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Overview.  Incredible views persist along the entire route to the summit of this peak, which dominates the SW shore of Lake Tahoe.  The summit affords without question the best panorama in the Tahoe Sierra.

On the minus side, this trail can be crowded and dusty in mid-summer, and can get very hot above timberline.


Hike Stats:

Mileage:

1.6 miles to Floating Island Lake

2.3 miles to Cathedral Lake

4.8 miles to Mt. Tallac summit

 

Elevation:

Trailhead:  6,480'

Summit:  9,735'

 

Hiking time:  about six hours round trip to summit

 

Map:  USGS Emerald Bay 7.5 minute

 

Click here for an online trailmap

Trailhead/Wilderness Permits:

Take Highway 89 to the Camp Shelly/Tallac City Camps turn-off.  If you are coming from the north, this is first right turn after Spring Creek Road (just after the "25 MPH" right hand curve).  If you are coming from the south, it is a left turn about 3/4 mile past the Lake Tahoe Visitor Center.  Once you are heading east on this paved road, follow the signs to "Tallac Trailhead". 

 

At the trailhead, you can self-issue a required wilderness permit for day hikes (overnight permits are subject to quota and must be issued at the Visitor Center or at Forest Service Ranger Stations).

 

Bring a lot of water on this trail.  The climb to the summit can get very hot in summer, and much of the trail (including the steepest part) lies above timberline, where you are exposed to the relentless sun.  Dehydration is a real risk here, and water sources past Cathedral Lake are seasonal and cannot really be relied on. 

Mt. Tallac Trail to Floating Island Lake:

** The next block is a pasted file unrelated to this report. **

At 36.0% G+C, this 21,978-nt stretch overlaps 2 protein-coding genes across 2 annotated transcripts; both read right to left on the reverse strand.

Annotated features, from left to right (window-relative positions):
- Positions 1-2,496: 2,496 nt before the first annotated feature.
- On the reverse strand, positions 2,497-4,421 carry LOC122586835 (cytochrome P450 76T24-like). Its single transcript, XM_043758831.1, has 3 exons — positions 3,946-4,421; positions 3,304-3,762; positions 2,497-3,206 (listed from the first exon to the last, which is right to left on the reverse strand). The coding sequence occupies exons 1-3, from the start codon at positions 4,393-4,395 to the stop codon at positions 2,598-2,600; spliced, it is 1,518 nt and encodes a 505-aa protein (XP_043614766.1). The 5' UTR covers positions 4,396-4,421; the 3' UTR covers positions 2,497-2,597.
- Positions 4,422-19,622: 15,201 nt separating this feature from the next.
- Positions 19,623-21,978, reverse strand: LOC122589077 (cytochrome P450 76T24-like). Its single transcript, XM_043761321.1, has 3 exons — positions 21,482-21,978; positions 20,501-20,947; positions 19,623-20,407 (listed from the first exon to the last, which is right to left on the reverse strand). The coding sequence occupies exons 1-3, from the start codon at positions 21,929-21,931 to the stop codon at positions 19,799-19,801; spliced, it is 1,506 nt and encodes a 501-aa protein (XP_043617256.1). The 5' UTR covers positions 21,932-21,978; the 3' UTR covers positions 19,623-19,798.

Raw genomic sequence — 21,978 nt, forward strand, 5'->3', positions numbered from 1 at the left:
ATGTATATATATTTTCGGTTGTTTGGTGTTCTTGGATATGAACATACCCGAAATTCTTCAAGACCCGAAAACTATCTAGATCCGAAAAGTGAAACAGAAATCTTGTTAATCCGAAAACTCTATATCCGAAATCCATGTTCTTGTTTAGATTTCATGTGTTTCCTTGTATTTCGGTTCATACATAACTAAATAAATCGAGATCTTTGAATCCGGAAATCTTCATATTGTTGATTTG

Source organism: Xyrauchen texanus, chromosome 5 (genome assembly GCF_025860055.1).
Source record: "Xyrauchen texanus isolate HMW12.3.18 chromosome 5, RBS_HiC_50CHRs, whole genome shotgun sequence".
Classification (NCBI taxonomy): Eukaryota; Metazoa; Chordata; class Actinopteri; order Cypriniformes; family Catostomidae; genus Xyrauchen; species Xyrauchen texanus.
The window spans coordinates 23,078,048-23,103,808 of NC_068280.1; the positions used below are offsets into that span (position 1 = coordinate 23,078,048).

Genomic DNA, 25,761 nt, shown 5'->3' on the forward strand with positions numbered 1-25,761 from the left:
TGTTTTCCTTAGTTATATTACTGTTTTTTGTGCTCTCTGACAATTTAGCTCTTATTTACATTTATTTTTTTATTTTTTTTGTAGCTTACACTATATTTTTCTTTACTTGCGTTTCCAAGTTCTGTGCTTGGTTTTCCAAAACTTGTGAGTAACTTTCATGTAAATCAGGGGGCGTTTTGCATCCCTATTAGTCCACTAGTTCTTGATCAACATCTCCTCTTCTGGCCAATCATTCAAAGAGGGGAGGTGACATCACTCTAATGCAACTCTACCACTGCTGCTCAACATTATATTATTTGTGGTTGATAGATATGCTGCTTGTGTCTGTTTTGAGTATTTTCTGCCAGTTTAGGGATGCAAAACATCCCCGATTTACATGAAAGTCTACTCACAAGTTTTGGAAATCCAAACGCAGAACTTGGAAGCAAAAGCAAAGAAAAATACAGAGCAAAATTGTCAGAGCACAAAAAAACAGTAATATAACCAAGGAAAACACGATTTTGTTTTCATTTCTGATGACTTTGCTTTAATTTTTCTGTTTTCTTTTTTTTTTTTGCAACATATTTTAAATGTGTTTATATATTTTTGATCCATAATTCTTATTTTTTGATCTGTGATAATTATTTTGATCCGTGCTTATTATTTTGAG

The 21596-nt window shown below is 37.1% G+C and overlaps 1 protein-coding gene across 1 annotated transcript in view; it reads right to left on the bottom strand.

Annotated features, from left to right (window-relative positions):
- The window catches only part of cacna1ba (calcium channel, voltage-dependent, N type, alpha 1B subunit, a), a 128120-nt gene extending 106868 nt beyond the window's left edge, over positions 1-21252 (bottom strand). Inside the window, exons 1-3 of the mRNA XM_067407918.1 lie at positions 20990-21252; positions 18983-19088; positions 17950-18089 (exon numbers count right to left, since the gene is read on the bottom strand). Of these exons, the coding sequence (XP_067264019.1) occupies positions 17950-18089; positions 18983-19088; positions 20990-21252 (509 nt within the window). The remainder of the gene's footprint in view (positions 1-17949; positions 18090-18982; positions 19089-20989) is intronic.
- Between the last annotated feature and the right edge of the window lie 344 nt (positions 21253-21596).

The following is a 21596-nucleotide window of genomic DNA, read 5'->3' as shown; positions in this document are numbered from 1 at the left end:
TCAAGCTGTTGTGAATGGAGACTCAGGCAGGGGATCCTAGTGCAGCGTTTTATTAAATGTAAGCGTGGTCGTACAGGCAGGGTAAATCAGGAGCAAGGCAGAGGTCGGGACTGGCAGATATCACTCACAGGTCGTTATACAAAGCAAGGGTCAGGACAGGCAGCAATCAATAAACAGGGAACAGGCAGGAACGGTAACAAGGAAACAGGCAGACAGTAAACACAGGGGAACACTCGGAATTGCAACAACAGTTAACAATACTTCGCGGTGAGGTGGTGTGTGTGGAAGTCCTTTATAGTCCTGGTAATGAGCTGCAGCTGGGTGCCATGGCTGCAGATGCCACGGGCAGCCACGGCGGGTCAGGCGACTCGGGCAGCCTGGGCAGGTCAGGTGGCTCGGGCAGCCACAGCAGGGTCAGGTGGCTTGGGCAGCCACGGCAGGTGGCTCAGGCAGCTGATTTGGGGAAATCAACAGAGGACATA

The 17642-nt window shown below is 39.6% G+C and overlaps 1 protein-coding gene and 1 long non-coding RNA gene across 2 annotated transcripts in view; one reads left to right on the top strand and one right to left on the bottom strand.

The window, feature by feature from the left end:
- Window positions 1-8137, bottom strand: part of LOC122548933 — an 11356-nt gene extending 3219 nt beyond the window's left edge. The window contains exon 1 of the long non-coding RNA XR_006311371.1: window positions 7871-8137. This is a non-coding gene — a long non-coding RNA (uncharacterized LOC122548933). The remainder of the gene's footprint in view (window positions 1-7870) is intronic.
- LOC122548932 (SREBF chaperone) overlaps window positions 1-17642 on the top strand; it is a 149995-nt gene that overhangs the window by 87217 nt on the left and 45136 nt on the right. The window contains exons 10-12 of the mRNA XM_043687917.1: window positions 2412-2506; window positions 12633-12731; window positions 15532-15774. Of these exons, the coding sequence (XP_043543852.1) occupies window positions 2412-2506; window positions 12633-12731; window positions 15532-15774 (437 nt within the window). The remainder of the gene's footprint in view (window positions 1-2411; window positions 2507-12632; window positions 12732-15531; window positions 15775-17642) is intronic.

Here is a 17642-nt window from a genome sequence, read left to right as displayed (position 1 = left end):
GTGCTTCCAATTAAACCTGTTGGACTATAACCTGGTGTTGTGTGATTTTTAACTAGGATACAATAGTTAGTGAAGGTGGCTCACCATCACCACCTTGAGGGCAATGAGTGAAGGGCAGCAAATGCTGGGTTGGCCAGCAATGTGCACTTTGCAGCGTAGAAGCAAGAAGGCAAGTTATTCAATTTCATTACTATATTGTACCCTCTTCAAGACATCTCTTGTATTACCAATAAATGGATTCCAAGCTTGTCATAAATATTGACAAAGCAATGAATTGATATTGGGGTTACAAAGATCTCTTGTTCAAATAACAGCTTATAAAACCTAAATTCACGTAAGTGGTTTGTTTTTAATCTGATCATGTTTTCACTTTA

This trail receives high use and is thus well marked.   From the parking lot, the trail climbs gradually up a forested slope and soon gains the ridge above and to the SW of beautiful Fallen Leaf Lake.   The trail hugs the spine of this ridge for about 3/4 mile, affording incredible views over Fallen Leaf Lake towards the Carson Range south of the Heavenly Ski Area.

From the ridge, the trail eventually drops down the west side of the ridge to a small saddle, then ascends a few switchbacks to the boundary of the Desolation Wilderness, where you will find this sign.  Permits are required after this point for all visitors.  Just beyond the wilderness limit, you reach Floating Island Lake.  

 

Above Floating Island lake, you get views of the SE spur ridge of Mt. Tallac, and the actual summit poking its head up above it.  The steep SE face of this ridge provides an alternative route to the summit for adventurous hikers who want to avoid the populated main trail (photo:  Floating Island Lake and SE chutes).

From Floating Island Lake, the trail climbs briefly out of the trees towards Cathedral Lake.  About 0.2 miles before Cathedral Lake, the trail emerges from the forest and unobstructed views to the NW show the SE chutes.  At this point, you can either continue on the main trail, or, to avoid crowds, take an off-piste and solitary route to the summit via the SE chutes (see below).  

Main Trail to Summit via Cathedral Lake:

Most people will stick to the main trail.  Follow it back into the trees to a trail junction coming up from Fallen Leaf Lake.  Bear right at this trail junction towards scenic Cathedral Lake (photo), tucked below a moraine at the foot of Cathedral Peak.  From the lake, the trail climbs rather steeply through several switchbacks and eventually tops out back above timberline.  Once out of the trees again, you can see the trail ahead of you heading into the large cirque situated between Mt. Tallac and Cathedral Peak.  This is the dusty and hot part of the trail, so an early start to this hike is recommended so you are not here during the hottest hours of the day.  The trail eventually heads to the right, and then makes one long switchback to the left.  The views along the switchback down towards Lake Tahoe, Fallen Leaf Lake and the Carson Range are spectacular (photo:  view down to trail and Fallen Leaf Lake from top of switchback).